The German Health System Is Undergoing A Digital Shift

27 July 2020


  • Digital Healthcare Act (DVG) introduces mobile applications on prescription, online video consultations, electronic health records, e-prescriptions and secondary use of data for scientifical purposes;
  • The mobile app, to become reimbursable, must be tested for safety, functionality, quality, data security, and data protection by the Federal Institute for Drugs and Medical Devices (BfArM);
  • If it goes successfully through the "fast-track," the statutory health insurance funds can reimburse the application for a period of one year. Then the manufacturer must prove its efficiency;
  • The German statutory health insurance system covers 72 million citizens. It is the largest healthcare system in Europe;
  • €200 million per year will be invested in the innovation fund until 2024.

Bold and progressive digital law

On 7th November German parliament passed the so-called Digital Healthcare Act – DVG ("Digitale Versorgung Gesetz"). For the national healthcare system, which has stuck in digital stagnation for years, this is a real breakthrough. The new law enables statutory health insurance to invest in VC funds. Patients will get access to the electronic patient record (EHR). Pharmacies (by the end of September 2020) and hospitals (by 1 January 2021) have to connect to the data exchange system – Telematics Infrastructure (TI).

Doctors issuing electronic documents, like electronic sick leave notice or e-prescriptions, will receive financial incentives. The new legislation also opens the door for the secondary use of data. The data available to the health insurance funds will be collected in a pseudonymous format at the research data centre. Research institutes, on request, will get access to these data for Big Data analysis. The Act also lays the foundations for open and standardized software interfaces that will allow for faster and easier exchange of information.

Regulated digital health application (DiGA)

In order to accelerate the market readiness of digital health care innovations, the DVG  defines a structured path for digital health care applications (DiGA) to be reimbursed. Following the details published by the Federal Ministry of Health, if the Federal Institute for Drugs and Medical Devices (BfArM) approves the app in terms of safety, functionality, quality, data security, and data protection, it will be accepted to be reimbursed by the statutory health insurance. Within a 1-year trial period, manufacturers must prove to the BfArM that their app improves patients' outcomes and are efficient.  In this way, the evaluation of functionality and benefits will be checked in a real-world setting.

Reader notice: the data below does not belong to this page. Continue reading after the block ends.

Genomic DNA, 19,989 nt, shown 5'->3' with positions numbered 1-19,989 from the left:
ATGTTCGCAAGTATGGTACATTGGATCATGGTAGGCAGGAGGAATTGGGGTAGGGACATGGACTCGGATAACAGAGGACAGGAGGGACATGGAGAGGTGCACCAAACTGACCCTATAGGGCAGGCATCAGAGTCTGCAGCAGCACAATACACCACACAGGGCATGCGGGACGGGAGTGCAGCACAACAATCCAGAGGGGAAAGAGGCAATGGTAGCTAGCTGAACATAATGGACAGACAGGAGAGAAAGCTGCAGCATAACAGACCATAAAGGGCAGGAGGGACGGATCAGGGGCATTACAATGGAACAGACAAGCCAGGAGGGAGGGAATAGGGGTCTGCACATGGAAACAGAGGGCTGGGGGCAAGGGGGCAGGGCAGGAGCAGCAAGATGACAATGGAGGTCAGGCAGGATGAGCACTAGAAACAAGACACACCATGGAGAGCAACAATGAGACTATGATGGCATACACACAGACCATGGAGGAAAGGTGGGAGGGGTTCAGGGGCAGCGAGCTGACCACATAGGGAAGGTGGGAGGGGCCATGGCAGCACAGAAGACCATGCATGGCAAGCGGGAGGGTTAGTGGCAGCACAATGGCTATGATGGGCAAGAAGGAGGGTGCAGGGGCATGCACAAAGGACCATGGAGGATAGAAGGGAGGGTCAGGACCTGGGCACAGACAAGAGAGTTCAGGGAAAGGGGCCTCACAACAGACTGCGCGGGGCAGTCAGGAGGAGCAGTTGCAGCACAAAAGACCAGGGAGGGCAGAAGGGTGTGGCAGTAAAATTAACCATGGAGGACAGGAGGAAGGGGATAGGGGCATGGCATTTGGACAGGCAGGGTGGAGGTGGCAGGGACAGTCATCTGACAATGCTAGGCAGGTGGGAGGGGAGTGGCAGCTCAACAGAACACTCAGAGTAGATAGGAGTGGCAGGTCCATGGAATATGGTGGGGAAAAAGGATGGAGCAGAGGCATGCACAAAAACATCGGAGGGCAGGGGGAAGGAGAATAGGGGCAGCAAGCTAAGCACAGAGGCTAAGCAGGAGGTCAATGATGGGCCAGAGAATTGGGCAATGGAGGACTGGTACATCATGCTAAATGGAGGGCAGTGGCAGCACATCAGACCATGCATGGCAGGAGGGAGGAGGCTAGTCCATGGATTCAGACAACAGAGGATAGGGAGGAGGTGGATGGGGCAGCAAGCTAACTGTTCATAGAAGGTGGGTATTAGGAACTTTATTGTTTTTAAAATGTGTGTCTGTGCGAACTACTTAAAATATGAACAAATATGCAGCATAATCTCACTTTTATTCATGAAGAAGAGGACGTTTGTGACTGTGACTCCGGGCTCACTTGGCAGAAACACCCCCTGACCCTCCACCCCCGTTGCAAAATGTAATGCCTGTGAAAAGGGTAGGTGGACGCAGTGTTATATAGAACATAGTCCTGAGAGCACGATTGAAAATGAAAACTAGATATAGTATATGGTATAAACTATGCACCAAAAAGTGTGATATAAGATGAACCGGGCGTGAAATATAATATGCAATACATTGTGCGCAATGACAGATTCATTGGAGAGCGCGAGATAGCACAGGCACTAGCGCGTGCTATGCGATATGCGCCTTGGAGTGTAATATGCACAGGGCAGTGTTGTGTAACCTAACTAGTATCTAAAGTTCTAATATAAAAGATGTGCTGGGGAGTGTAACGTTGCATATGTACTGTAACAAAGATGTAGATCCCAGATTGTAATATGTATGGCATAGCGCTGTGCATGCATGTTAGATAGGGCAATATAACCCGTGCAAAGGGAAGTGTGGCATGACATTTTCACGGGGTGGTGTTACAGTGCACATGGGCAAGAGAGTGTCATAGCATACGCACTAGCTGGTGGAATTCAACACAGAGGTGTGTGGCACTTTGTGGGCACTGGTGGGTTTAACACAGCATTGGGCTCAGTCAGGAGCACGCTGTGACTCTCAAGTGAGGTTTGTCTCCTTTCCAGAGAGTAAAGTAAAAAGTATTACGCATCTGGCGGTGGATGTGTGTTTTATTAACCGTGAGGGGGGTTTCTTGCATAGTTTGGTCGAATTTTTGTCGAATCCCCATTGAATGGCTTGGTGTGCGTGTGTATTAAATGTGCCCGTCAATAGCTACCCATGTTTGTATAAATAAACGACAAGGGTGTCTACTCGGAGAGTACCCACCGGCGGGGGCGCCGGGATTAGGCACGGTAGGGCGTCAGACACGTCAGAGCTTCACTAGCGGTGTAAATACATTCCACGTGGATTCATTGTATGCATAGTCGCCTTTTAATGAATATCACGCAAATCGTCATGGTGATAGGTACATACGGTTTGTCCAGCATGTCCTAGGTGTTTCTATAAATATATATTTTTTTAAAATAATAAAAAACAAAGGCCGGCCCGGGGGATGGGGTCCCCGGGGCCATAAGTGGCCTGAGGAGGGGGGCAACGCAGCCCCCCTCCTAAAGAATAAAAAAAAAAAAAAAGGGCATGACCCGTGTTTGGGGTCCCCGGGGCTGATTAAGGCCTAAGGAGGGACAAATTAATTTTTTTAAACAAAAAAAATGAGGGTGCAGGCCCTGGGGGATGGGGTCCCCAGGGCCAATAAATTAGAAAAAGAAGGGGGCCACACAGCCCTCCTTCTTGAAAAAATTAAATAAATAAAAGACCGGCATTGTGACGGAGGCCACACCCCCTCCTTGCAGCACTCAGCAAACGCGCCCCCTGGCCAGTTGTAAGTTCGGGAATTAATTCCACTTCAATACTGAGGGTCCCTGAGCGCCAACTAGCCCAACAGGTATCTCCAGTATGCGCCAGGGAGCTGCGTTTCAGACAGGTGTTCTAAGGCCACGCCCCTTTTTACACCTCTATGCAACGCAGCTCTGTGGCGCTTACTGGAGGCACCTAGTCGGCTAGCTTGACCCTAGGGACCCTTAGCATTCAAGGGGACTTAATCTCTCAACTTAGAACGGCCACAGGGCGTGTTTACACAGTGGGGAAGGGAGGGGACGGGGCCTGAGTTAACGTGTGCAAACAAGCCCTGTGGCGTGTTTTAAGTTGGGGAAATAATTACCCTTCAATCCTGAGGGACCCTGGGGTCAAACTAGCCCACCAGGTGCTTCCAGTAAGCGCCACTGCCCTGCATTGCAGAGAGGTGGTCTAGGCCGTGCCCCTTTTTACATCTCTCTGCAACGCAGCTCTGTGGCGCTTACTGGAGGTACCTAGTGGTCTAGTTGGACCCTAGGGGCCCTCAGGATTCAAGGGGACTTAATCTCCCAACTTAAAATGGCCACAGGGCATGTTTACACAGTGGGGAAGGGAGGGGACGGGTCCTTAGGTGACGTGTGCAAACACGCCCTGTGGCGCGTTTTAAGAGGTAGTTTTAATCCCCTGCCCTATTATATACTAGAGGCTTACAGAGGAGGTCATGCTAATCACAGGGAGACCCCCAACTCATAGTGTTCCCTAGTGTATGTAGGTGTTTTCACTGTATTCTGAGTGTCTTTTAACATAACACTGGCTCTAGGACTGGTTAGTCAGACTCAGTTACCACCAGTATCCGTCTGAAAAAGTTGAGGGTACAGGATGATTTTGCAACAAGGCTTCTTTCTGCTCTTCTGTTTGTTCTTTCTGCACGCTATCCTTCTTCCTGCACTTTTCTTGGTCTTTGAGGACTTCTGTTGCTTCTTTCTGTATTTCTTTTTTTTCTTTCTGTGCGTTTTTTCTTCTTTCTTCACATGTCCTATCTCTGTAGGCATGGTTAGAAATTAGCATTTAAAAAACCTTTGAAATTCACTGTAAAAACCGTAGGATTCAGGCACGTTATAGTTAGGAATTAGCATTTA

A digital health applications (DiGA) is a medical-grade device with the following characteristics:

  • the medical device of risk class I or IIa (according to Medical Devices Directive);
  • the primary function of DiGA is based on digital technologies;
  • the medical objective is achieved through the primary digital function;
  • DiGA supports the detection, monitoring, treatment, or alleviation of disease or the detection, treatment, relief of injury or disability.
  • DiGA is used by the patient or together by the service provider and patient.

“Digital health is not an end in itself. It is about improving patient care in everyday life through better information and communication. We will be the first country in the world where the statutory health insurance funds will reimburse mobile applications if they prove an added value to care. It is also about better care through better research with better data,” – said the Federal Minister of Health Jens Spahn at the parliament during the approval process of the new law.  

With the progressive legislation, Germany wants to make paper and fax in the healthcare system a thing of the past. DiGA providers can apply to BfArM for reimbursement starting from the end of May. The application process includes a three-month examination of the product characteristics declared by the provider.